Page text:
SAGE - The Scientific Advisory Group for Emergencies

The Scientific Advisory Group for Emergencies (SAGE) is a British Government body that advises central government in emergencies. It is usually chaired by the United Kingdom's Chief Scientific Adviser, currently Sir Patrick Vallance. Specialists from academia and industry, along with experts from within government make up the participation, which will vary depending on the emergency.

The aim of Independent SAGE is to provide robust, independent advice to HM Government with the purpose of helping the UK navigate COVID-19 whilst minimising fatalities. Please READ MORE for more details 1)

SAGE Members 2020 site list

Members of the Independent Sage committee

CHAIR Sir David Anthony King Emeritus Professor in physical chemistry at the University of Cambridge, Director of the Collegio Carlo Alberto and Chancellor of the University of Liverpool

Members Professor Gabriel Scally President of Epidemiology & Public Health section, Royal Society of Medicine

Professor Allyson Pollock Co-director of the Newcastle University Centre for Excellence in Regulatory Science.

Professor Anthony Costello Director of the Institute for Global Health, University College London.; former Director at WHO

Professor Karl Friston FRS Computational modeller and neuroscientist at UCL in charge of developing a generative SEIR COVID19 model

Professor Susan Michie Professor of Health Psychology and Director of the Centre for Behaviour Change at University College London, member of SPI(B), SAGE sub-committee

Professor Deenan Pillay Professor of Virology UCL, former SAGE member

Professor Kamlesh Khunti Professor of Primary Care & Diabetes, University of Leicester

Professor Christina Pagel Mathematician and professor of operational research, UCL

Dr Zubaida Haque Deputy Director Runnymede Trust. Commissioner on the Women’s Budget Group Commission on a Gender-Equal Economy and a Fellow of the Royal Society of Arts.

Professor Martin McKee Professor of European Public Health at the London School of Hygiene and Tropical Medicine

Dr Alison Pittard Dean of the Faculty of Intensive Care Medicine, UK

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SAGE Recommendations as of June 2020 Wayback 3)

SAGE Membership Leaked List

Who's who on secret scientific group advising UK government? Scientific Advisory Group for Emergencies (Sage) is advising cabinet on coronavirus response

The Guardian by Ian Sample Science editor - Fri 24 Apr 2020

On Friday the Guardian revealed the 23 attendees of the Scientific Advisory Group for Emergencies (Sage). They comprise 21 scientists and two Downing Street political advisers.4)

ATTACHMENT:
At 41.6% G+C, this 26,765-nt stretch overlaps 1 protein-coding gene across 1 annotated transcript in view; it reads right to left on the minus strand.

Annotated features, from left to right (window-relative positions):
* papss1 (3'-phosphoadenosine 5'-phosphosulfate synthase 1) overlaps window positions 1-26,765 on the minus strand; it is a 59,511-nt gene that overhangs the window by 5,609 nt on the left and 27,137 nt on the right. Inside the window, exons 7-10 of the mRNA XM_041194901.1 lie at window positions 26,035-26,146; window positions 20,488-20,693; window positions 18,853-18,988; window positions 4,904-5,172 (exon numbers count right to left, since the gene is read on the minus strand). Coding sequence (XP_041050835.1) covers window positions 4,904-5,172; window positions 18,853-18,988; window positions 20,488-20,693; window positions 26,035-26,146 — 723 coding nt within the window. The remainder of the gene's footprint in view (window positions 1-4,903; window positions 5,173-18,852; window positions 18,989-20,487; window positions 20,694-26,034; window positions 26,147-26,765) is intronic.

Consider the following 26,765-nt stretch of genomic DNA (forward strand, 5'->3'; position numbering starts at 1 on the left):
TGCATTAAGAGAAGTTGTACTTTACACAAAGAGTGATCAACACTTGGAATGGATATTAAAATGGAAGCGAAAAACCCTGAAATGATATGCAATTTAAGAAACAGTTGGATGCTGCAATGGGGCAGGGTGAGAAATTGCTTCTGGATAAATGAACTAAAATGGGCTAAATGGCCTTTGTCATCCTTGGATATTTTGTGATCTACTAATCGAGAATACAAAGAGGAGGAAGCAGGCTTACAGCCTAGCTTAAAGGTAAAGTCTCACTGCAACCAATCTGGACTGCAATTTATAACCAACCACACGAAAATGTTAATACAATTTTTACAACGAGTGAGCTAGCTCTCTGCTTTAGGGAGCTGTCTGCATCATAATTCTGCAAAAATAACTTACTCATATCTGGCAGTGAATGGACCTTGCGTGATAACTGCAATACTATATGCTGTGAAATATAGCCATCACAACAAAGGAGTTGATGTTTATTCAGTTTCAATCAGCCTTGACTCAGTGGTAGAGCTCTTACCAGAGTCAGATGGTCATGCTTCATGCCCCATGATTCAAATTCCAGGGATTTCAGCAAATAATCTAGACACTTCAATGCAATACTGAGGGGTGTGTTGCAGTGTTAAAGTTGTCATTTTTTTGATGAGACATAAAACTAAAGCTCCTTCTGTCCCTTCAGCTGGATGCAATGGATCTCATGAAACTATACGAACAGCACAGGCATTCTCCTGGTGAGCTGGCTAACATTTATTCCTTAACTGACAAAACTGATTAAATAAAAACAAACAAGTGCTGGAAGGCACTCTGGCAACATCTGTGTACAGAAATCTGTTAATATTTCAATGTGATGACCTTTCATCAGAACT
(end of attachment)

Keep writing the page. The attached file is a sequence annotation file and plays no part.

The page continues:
Sir Patrick Vallance, chief scientific officer The government’s chief scientific adviser and former president of research and development at GlaxoSmithKline. In the run-up to the EU referendum he warned that a vote for Brexit would mean uncertainty for future drug development.

Prof Chris Whitty, England’s chief medical officer A doctor and epidemiologist with an enormous reputation among colleagues, he has devoted much of his career to malaria research in Africa. Previously chief scientific adviser at the Department for International Development and the Department of Health.

Prof Jonathan Van-Tam, deputy chief medical officer An expert in influenza and respiratory viruses, Van-Tam is a professor of health protection at the University of Nottingham’s school of medicine and sat on Sage during the 2009 swine flu pandemic.

Prof Stephen Powis, national medical director of NHS England A professor of renal medicine at University College London, he was the leading voice calling for former health workers to return to the NHS to help deal with the pandemic.

Prof Sharon Peacock, director of the National Infection Service at Public Health England (PHE) The professor of public health and microbiology at the University of Cambridge department of medicine told MPs on the science and technology committee in March that antibody testing kits would be available for mass testing within days, but the tests failed quality checks.

Maria Zambon, director of Reference Microbiology Services at PHE and head of the UK World Health Organization National Influenza Centre Zambon is known as a thorough and extremely competent scientist. She is medically qualified and a specialist on RNA viruses, antivirals and vaccines.

Meera Chand, consultant microbiologist at PHE Chand worked on the UK’s response to the Ebola epidemic and has expertise in infectious diseases including influenza, diphtheria, scarlet fever and monkeypox.

Prof Charlotte Watts, chief scientific adviser to the Department for International Development Watts is on secondment from the London School of Hygiene and Tropical Medicine where she is a professor of social and mathematical epidemiology.

Prof John Aston, Home Office chief scientific adviser A specialist in applied statistics, Aston joined the government in 2017 after stepping down as a trustee of the Alan Turing Institute.

Angela McLean, professor of mathematical biology at Oxford University’s department of zoology McLean is the government’s deputy chief scientific adviser and chief scientist at the Ministry of Defence. She often speaks at the No 10 press conferences and has said that the number of hospital admissions “is not as bad as it could have been” had lockdown not been put in place.

Ian Diamond, head of the Government Statistical Service and chief executive of the UK Statistics Authority The nation’s statistician, Diamond prompted an investigation over a £282,00 payment when he stepped down as principal at the University of Aberdeen.